With some soccer teams having 15 or more players, it is natural that everyone may not always get along. However, in most cases, it is advised that you try and work things out with your teammates for the good of the team.
First, you should try to identify the problem with your teammate or teammates so that you have a better idea of how you may be able to fix the problem. To start, you should identify whether you have an “on-field” or an “off-field” problem.
An “on-field” problem is something that happens between you and another teammate or teammates on the soccer field. Maybe your teammate claims that you are not passing enough, or working hard enough, or playing your position correctly. Or, maybe you have these feelings about one of your teammates.
Either way, if you feel that someone isn’t playing well, or someone feels that you aren’t playing well, unfortunately it isn’t up to the players to decide who needs to work harder, etc. This is the coach’s job, plain and simple.
If you are having these types of on-field problems, you should turn to your coach for help. In most cases, your coach has probably already noticed that something is going on among his players.
It is best to go to your coach with an “on-field” problem because he will be a third-party who is outside of the direct situation, however, because he is your coach, he will be used to his players’ styles and what they want and need on the soccer field. Your coach should be able to identify if players aren’t working as hard as they should or passing enough as they should. Ultimately, he is the boss.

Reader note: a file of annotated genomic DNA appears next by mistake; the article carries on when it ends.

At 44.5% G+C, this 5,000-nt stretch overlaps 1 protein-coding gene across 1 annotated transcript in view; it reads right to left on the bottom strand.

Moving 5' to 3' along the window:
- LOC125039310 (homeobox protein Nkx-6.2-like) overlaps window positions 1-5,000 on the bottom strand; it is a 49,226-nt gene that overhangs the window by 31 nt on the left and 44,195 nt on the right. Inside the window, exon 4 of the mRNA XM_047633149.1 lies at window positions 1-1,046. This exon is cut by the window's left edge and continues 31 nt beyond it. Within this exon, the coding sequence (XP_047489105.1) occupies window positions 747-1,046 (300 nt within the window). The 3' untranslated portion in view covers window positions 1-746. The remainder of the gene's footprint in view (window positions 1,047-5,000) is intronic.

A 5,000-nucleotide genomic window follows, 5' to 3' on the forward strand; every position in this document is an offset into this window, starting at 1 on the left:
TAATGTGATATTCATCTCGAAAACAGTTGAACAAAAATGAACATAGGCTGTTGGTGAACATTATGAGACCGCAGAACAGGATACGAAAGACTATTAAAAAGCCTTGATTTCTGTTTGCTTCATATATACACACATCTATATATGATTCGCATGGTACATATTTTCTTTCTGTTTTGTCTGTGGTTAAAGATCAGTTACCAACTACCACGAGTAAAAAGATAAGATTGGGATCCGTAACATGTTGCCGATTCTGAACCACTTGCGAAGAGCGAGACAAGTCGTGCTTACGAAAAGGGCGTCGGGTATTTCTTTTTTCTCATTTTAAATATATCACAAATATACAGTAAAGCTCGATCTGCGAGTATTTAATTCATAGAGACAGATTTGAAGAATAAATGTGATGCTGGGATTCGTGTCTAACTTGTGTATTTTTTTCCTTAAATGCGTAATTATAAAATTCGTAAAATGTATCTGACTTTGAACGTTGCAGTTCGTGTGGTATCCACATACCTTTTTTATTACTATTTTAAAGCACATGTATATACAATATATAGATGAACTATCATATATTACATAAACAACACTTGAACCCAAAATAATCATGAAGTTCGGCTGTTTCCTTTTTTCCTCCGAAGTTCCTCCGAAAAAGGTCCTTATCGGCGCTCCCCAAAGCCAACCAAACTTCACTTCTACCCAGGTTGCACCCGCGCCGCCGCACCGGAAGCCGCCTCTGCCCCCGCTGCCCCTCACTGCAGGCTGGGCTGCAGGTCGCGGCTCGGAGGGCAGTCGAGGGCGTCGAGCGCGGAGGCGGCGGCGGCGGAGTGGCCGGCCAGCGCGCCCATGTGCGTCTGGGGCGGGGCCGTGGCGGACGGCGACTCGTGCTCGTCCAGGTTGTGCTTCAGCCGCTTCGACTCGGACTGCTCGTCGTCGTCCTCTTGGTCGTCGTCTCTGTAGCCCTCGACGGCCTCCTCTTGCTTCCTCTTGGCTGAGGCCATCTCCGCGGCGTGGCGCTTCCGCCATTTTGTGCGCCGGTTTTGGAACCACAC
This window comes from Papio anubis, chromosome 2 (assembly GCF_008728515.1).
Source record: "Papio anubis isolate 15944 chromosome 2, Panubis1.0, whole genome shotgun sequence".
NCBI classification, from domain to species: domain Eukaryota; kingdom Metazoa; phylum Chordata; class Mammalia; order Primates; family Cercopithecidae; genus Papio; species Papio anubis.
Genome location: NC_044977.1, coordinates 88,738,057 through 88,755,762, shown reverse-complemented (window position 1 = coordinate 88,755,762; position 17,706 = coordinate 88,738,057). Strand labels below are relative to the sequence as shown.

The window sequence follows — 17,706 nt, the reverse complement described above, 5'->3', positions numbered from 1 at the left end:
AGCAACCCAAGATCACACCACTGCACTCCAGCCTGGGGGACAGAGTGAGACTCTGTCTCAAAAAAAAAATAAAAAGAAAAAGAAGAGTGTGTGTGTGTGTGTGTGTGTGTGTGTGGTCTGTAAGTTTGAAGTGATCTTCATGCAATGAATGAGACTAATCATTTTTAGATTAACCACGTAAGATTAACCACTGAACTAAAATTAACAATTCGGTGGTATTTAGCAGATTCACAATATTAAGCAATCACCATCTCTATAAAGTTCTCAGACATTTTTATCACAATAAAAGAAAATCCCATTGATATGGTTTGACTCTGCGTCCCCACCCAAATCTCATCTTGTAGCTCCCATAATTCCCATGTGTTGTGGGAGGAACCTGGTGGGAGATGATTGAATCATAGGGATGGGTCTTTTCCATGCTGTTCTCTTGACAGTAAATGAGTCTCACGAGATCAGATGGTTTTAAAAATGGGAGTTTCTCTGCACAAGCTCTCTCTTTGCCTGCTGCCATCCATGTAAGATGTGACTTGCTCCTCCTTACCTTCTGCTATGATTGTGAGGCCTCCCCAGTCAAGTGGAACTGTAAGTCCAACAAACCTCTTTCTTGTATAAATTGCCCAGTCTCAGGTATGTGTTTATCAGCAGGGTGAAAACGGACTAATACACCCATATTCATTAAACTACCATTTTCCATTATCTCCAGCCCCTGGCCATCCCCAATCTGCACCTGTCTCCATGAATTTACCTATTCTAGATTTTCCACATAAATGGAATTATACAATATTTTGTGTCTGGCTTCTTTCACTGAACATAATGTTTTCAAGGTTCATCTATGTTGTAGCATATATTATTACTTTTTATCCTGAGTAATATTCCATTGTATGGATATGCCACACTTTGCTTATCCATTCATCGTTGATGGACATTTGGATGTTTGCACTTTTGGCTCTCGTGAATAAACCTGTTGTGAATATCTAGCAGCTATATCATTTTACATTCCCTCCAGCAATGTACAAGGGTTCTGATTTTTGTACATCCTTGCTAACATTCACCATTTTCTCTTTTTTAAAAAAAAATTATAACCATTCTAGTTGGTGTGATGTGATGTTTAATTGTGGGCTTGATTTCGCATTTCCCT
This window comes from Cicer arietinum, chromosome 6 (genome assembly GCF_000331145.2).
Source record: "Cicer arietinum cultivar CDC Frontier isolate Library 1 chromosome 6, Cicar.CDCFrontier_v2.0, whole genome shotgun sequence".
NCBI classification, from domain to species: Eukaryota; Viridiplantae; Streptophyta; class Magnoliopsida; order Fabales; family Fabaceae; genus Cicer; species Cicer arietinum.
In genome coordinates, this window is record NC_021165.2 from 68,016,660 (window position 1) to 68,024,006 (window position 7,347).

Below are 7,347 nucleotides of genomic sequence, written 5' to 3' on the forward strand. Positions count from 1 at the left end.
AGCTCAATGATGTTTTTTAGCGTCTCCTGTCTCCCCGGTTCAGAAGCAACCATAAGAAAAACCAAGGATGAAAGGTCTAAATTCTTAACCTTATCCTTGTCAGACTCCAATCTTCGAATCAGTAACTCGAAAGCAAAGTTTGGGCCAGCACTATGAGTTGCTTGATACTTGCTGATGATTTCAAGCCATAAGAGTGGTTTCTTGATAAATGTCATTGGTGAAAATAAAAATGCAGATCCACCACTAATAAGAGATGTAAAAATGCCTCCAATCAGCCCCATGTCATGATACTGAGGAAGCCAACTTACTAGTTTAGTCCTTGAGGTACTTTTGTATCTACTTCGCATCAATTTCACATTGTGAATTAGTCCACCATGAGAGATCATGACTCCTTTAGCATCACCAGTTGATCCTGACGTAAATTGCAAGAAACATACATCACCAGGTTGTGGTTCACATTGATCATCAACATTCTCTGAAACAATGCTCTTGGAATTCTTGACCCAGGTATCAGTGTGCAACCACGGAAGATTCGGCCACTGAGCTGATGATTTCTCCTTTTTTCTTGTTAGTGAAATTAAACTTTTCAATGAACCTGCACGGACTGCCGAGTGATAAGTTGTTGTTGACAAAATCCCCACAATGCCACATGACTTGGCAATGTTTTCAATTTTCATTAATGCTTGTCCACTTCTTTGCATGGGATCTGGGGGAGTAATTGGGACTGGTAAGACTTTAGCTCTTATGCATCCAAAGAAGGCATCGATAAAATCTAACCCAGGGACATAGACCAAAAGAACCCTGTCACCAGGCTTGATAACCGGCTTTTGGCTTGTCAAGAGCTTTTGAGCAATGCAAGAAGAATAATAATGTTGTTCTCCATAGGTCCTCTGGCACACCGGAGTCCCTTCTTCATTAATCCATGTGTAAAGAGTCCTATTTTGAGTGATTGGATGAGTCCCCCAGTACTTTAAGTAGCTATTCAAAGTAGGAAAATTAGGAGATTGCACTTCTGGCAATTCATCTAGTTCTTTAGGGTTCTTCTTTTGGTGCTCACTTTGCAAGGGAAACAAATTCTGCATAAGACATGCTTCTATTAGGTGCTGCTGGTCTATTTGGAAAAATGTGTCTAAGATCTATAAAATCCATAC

If you talk to your coach about your problem and you still feel that the player has not made an improvement in either his behavior or his actions towards you, you should return to your coach and explain that if something doesn’t improve, you may be forced to talk to someone else, another coach, parent, or administrator, to fix the problem.
Usually, the coach or coaches should be able to help you with these on-field problems. If not, the problem may not be among the players– it may be with the coach himself. At this point, it is best to talk to your parent about your feelings and decide if this may not be the right team for you.
However, if you identify your problem with a teammate as an “off-field” problem, you may have to dig a little deeper to solve the issue. Maybe you are in different crowds at school, or your friends don’t like your teammate, or your teammate doesn’t like your friends. Maybe you and your teammate have a too-competitive relationship, and find yourself competing in soccer, other sports, and school. Maybe, for whatever reason, your personalities just don’t click.
If you have “off-field” problems, the two of you should sit and try to talk it out with one another, calmly, and see if you can figure out just why you are so bothered by one another. It may help to have another teammate present during these discussions who can help the two of you remain unemotional and reasonable during the discussion. You may never become best friends, but you need to learn to set your personal differences aside for the good of the soccer team.
In all, it is an important lesson to learn to try and get along with your teammates, even those you don’t like or who don’t like you.
You will meet many people you won’t necessarily always like at school, college, and work, but we all have to learn to work together and get along to reach our common goals.
Learning how to get along on the soccer field, to put personal differences aside in order to work well as a team, can help you in all of your relationships outside of soccer. Just remember to stay calm, and remember– no one is perfect, not even you.
There is always room to improve how we get along with one another.